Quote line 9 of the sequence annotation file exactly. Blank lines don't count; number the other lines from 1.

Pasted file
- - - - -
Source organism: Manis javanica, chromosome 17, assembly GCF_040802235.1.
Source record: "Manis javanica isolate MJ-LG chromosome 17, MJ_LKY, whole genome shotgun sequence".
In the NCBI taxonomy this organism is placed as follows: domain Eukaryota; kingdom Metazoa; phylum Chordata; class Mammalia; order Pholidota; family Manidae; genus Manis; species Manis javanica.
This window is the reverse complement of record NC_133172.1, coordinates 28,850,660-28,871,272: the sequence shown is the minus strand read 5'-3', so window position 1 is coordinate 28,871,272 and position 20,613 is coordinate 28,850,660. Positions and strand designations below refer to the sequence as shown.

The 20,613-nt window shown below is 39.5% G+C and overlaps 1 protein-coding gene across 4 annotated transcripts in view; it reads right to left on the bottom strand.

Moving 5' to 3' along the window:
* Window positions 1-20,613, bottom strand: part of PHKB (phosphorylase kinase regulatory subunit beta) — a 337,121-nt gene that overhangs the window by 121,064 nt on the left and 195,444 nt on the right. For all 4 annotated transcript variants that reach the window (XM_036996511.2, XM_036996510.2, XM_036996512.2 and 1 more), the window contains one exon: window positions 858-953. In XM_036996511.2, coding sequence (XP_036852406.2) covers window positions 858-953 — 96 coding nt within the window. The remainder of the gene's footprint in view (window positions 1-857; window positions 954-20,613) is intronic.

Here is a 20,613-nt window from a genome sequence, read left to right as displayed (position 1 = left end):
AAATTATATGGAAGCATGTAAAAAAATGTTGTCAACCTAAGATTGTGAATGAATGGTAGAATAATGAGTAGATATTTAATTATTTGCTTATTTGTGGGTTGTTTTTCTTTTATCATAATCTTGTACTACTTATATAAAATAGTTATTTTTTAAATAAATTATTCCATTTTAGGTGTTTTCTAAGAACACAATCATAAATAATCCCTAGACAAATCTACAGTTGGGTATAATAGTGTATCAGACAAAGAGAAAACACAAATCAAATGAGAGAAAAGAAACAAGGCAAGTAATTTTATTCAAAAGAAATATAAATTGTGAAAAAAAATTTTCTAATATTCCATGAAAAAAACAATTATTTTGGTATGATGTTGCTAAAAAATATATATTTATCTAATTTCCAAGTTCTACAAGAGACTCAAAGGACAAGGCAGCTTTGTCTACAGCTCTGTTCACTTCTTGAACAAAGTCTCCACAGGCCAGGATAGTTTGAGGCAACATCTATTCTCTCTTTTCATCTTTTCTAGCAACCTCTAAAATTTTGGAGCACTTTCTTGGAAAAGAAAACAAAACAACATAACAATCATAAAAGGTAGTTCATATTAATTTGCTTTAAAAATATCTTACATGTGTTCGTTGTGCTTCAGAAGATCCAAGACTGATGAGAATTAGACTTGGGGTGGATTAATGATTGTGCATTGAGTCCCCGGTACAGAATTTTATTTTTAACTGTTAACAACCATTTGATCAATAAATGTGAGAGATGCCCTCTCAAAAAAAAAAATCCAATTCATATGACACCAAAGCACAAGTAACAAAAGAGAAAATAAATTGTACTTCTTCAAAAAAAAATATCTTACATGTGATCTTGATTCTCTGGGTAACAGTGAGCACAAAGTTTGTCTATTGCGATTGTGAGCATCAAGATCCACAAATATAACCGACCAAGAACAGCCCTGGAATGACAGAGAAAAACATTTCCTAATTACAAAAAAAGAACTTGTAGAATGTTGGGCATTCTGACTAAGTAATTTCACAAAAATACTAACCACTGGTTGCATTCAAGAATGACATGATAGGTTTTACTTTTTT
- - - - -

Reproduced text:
AAATTATATGGAAGCATGTAAAAAAATGTTGTCAACCTAAGATTGTGAATGAATGGTAGAATAATGAGTAGATATTTAATTATTTGCTTATTTGTGGGTTGTTTTTCTTTTATCATAATCTTGTACTACTTATATAAAATAGTTATTTTTTAAATAAATTATTCCATTTTAGGTGTTTTCTAAGAACACAATCATAAATAATCCCTAGACAAATCTACAGTTGGGTATAATAGTGTATCAGACAAAGAGAAAACACAAATCAAATGAGAGAAAAGAAACAAGGCAAGTAATTTTATTCAAAAGAAATATAAATTGTGAAAAAAAATTTTCTAATATTCCATGAAAAAAACAATTATTTTGGTATGATGTTGCTAAAAAATATATATTTATCTAATTTCCAAGTTCTACAAGAGACTCAAAGGACAAGGCAGCTTTGTCTACAGCTCTGTTCACTTCTTGAACAAAGTCTCCACAGGCCAGGATAGTTTGAGGCAACATCTATTCTCTCTTTTCATCTTTTCTAGCAACCTCTAAAATTTTGGAGCACTTTCTTGGAAAAGAAAACAAAACAACATAACAATCATAAAAGGTAGTTCATATTAATTTGCTTTAAAAATATCTTACATGTGTTCGTTGTGCTTCAGAAGATCCAAGACTGATGAGAATTAGACTTGGGGTGGATTAATGATTGTGCATTGAGTCCCCGGTACAGAATTTTATTTTTAACTGTTAACAACCATTTGATCAATAAATGTGAGAGATGCCCTCTCAAAAAAAAAAATCCAATTCATATGACACCAAAGCACAAGTAACAAAAGAGAAAATAAATTGTACTTCTTCAAAAAAAAATATCTTACATGTGATCTTGATTCTCTGGGTAACAGTGAGCACAAAGTTTGTCTATTGCGATTGTGAGCATCAAGATCCACAAATATAACCGACCAAGAACAGCCCTGGAATGACAGAGAAAAACATTTCCTAATTACAAAAAAAGAACTTGTAGAATGTTGGGCATTCTGACTAAGTAATTTCACAAAAATACTAACCACTGGTTGCATTCAAGAATGACATGATAGGTTTTACTTTTTT